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Iran's nuclear crisis: Obama could play the human rights card

One issue that should be put on the table is what Iranian President Mahmoud Ahmadinejad put on display this week in New York: Iran's religious minorities.

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Any non-Muslim found guilty of a Muslim's death faces capital punishment, though the opposite does not hold true. Store owners often are compelled to display prominent signs indicating they are najasa or ritually unclean. Non-Muslims experience high unemployment at more than double the national average of 12.5 percent, especially as they are discriminated against in employment by the large state sector.

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Apart from the four heritage religious minorities (Jews, Armenian Christians, Assyrian-Chaldean Christians, and Zoroastrians) that are allotted parliamentary seats, there are other groups who have even fewer rights. Bahais, treated as heretics from Islam, have no constitutional protections. They can be robbed and murdered with impunity since Iranian law declares that their blood is mobah or can be spilt. Major Bahai shrines have been demolished and the people can assemble only in secrecy.

Religious discrimination and persecution were not always the norm in Iran. In the Persian empire of antiquity, Cyrus the Great established a policy of religious tolerance. His attitude of acceptance is sometimes described as the first charter of human rights.

Collectively, Iran's non-Muslim communities have dwindled from approximately 10 percent of the country's 70 million people to 1979 to no more than 2 percent today . Under constant pressures because of their religious faiths, they have fled the country since the 1979 Islamic revolution in far greater proportions than Muslim Iranians.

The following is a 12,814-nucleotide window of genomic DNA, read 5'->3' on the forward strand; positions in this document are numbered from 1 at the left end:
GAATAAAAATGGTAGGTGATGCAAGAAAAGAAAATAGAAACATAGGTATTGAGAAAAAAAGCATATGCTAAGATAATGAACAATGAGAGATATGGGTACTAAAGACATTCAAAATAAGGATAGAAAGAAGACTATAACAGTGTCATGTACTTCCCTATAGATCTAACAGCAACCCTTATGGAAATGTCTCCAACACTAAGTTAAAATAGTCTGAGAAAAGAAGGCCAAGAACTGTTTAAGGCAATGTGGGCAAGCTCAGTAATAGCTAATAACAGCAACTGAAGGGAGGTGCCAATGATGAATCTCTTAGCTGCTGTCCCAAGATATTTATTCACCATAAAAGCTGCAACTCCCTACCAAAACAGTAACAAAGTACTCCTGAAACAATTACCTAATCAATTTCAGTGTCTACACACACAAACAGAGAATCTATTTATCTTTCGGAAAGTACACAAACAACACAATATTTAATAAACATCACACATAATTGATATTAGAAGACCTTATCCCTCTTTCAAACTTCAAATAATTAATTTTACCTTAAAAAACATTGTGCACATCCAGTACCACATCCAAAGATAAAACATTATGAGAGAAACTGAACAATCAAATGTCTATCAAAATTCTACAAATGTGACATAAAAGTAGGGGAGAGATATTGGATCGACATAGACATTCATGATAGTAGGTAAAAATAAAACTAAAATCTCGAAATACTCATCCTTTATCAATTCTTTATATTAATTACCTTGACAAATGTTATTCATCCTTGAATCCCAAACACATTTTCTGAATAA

Members of Iran's religious minorities and other oppressed groups have indicated they expect the US administration to press Ahmadinejad's regime into ameliorating their situation. They seek viable, lasting, solutions based on implementing the rights that Iran's Constitution claims all citizens enjoy.

If Ahmadinejad's regime meets obligations to its fellow Iranians, then it is more likely to fulfill agreements with the international community. Transparency and well-being, rather than secrecy and aggression – as reflected yet again by the recently revealed nuclear facility – are necessary in Iran's national and international affairs.

Ultimately, when free to express their beliefs and ideas, Iran's people will be the best guarantors of their nation's fidelity in world affairs.

As Britain, China, France, Germany, the US, and Russia sit down with Iran on Oct. 1, they should see Ahmadinejad's posturing for what it is and use the meeting to address not only the issue of nuclear strategy, but also human rights.

The current Iranian regime's three-decade-long record of intolerance and violence cannot be ignored.

Jamsheed K. Choksy is a professor of Iranian studies and former director of the Middle Eastern Studies Program at Indiana University and serves as a member of the US National Council on the Humanities. Nina Shea directs the Hudson Institute's Center for Religious Freedom and serves on the US Commission on International Religious Freedom. The views expressed here are their own.